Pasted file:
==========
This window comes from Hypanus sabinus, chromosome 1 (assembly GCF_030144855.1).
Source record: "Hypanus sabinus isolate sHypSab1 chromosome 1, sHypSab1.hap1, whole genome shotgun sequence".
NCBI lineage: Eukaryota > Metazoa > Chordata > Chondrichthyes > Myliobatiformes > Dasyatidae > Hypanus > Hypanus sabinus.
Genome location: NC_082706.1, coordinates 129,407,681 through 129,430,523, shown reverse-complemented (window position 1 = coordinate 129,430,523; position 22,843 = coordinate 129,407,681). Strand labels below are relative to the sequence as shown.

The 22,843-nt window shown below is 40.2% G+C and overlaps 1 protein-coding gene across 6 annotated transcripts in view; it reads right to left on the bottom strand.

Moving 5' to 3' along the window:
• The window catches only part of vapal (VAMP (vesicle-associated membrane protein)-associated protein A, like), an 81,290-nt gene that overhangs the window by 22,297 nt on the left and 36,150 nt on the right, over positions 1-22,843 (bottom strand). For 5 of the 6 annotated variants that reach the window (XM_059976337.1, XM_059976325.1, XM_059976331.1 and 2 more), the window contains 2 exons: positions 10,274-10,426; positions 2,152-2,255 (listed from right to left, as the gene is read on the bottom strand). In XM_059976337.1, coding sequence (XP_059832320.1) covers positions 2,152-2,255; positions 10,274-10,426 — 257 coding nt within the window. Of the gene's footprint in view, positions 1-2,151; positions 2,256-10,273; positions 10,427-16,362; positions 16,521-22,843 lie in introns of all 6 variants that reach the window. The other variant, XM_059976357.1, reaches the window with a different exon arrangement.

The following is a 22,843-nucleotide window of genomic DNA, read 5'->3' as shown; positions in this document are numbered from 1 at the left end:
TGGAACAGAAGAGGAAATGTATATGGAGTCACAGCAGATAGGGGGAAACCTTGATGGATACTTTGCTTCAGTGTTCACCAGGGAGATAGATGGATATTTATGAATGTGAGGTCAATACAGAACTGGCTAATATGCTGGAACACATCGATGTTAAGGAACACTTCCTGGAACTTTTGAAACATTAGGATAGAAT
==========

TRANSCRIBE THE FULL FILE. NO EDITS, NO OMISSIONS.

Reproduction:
This window comes from Hypanus sabinus, chromosome 1 (assembly GCF_030144855.1).
Source record: "Hypanus sabinus isolate sHypSab1 chromosome 1, sHypSab1.hap1, whole genome shotgun sequence".
NCBI lineage: Eukaryota > Metazoa > Chordata > Chondrichthyes > Myliobatiformes > Dasyatidae > Hypanus > Hypanus sabinus.
Genome location: NC_082706.1, coordinates 129,407,681 through 129,430,523, shown reverse-complemented (window position 1 = coordinate 129,430,523; position 22,843 = coordinate 129,407,681). Strand labels below are relative to the sequence as shown.

The 22,843-nt window shown below is 40.2% G+C and overlaps 1 protein-coding gene across 6 annotated transcripts in view; it reads right to left on the bottom strand.

Moving 5' to 3' along the window:
• The window catches only part of vapal (VAMP (vesicle-associated membrane protein)-associated protein A, like), an 81,290-nt gene that overhangs the window by 22,297 nt on the left and 36,150 nt on the right, over positions 1-22,843 (bottom strand). For 5 of the 6 annotated variants that reach the window (XM_059976337.1, XM_059976325.1, XM_059976331.1 and 2 more), the window contains 2 exons: positions 10,274-10,426; positions 2,152-2,255 (listed from right to left, as the gene is read on the bottom strand). In XM_059976337.1, coding sequence (XP_059832320.1) covers positions 2,152-2,255; positions 10,274-10,426 — 257 coding nt within the window. Of the gene's footprint in view, positions 1-2,151; positions 2,256-10,273; positions 10,427-16,362; positions 16,521-22,843 lie in introns of all 6 variants that reach the window. The other variant, XM_059976357.1, reaches the window with a different exon arrangement.

The following is a 22,843-nucleotide window of genomic DNA, read 5'->3' as shown; positions in this document are numbered from 1 at the left end:
TGGAACAGAAGAGGAAATGTATATGGAGTCACAGCAGATAGGGGGAAACCTTGATGGATACTTTGCTTCAGTGTTCACCAGGGAGATAGATGGATATTTATGAATGTGAGGTCAATACAGAACTGGCTAATATGCTGGAACACATCGATGTTAAGGAACACTTCCTGGAACTTTTGAAACATTAGGATAGAAT